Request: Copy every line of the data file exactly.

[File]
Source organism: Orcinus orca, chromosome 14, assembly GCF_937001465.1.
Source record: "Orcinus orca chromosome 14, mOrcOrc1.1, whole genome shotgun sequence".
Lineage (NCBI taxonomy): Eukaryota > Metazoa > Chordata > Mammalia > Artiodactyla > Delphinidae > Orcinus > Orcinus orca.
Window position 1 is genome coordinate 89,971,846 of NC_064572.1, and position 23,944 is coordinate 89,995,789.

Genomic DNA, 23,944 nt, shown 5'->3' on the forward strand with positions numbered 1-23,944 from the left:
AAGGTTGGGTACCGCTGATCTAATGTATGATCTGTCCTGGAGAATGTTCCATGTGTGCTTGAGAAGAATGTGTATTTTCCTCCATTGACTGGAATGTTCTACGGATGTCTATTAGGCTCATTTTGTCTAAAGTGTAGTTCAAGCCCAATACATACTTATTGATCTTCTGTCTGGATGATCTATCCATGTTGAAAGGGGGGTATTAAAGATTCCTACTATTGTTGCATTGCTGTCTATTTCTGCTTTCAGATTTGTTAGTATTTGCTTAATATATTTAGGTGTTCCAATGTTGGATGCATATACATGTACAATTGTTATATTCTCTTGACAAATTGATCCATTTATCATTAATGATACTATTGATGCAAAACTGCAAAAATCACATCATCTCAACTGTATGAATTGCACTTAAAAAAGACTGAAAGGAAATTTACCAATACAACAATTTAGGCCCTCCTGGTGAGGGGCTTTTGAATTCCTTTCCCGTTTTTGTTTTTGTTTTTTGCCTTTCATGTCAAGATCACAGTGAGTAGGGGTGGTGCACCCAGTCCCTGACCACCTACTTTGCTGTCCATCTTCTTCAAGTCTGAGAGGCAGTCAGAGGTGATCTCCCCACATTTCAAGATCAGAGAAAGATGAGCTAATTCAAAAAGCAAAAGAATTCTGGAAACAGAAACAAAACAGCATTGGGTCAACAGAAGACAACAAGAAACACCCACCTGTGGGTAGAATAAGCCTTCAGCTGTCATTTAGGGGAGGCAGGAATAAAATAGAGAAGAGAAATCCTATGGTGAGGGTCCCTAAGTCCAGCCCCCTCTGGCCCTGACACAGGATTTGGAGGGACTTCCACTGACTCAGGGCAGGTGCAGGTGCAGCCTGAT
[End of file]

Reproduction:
Source organism: Orcinus orca, chromosome 14, assembly GCF_937001465.1.
Source record: "Orcinus orca chromosome 14, mOrcOrc1.1, whole genome shotgun sequence".
Lineage (NCBI taxonomy): Eukaryota > Metazoa > Chordata > Mammalia > Artiodactyla > Delphinidae > Orcinus > Orcinus orca.
Window position 1 is genome coordinate 89,971,846 of NC_064572.1, and position 23,944 is coordinate 89,995,789.

Genomic DNA, 23,944 nt, shown 5'->3' on the forward strand with positions numbered 1-23,944 from the left:
AAGGTTGGGTACCGCTGATCTAATGTATGATCTGTCCTGGAGAATGTTCCATGTGTGCTTGAGAAGAATGTGTATTTTCCTCCATTGACTGGAATGTTCTACGGATGTCTATTAGGCTCATTTTGTCTAAAGTGTAGTTCAAGCCCAATACATACTTATTGATCTTCTGTCTGGATGATCTATCCATGTTGAAAGGGGGGTATTAAAGATTCCTACTATTGTTGCATTGCTGTCTATTTCTGCTTTCAGATTTGTTAGTATTTGCTTAATATATTTAGGTGTTCCAATGTTGGATGCATATACATGTACAATTGTTATATTCTCTTGACAAATTGATCCATTTATCATTAATGATACTATTGATGCAAAACTGCAAAAATCACATCATCTCAACTGTATGAATTGCACTTAAAAAAGACTGAAAGGAAATTTACCAATACAACAATTTAGGCCCTCCTGGTGAGGGGCTTTTGAATTCCTTTCCCGTTTTTGTTTTTGTTTTTTGCCTTTCATGTCAAGATCACAGTGAGTAGGGGTGGTGCACCCAGTCCCTGACCACCTACTTTGCTGTCCATCTTCTTCAAGTCTGAGAGGCAGTCAGAGGTGATCTCCCCACATTTCAAGATCAGAGAAAGATGAGCTAATTCAAAAAGCAAAAGAATTCTGGAAACAGAAACAAAACAGCATTGGGTCAACAGAAGACAACAAGAAACACCCACCTGTGGGTAGAATAAGCCTTCAGCTGTCATTTAGGGGAGGCAGGAATAAAATAGAGAAGAGAAATCCTATGGTGAGGGTCCCTAAGTCCAGCCCCCTCTGGCCCTGACACAGGATTTGGAGGGACTTCCACTGACTCAGGGCAGGTGCAGGTGCAGCCTGAT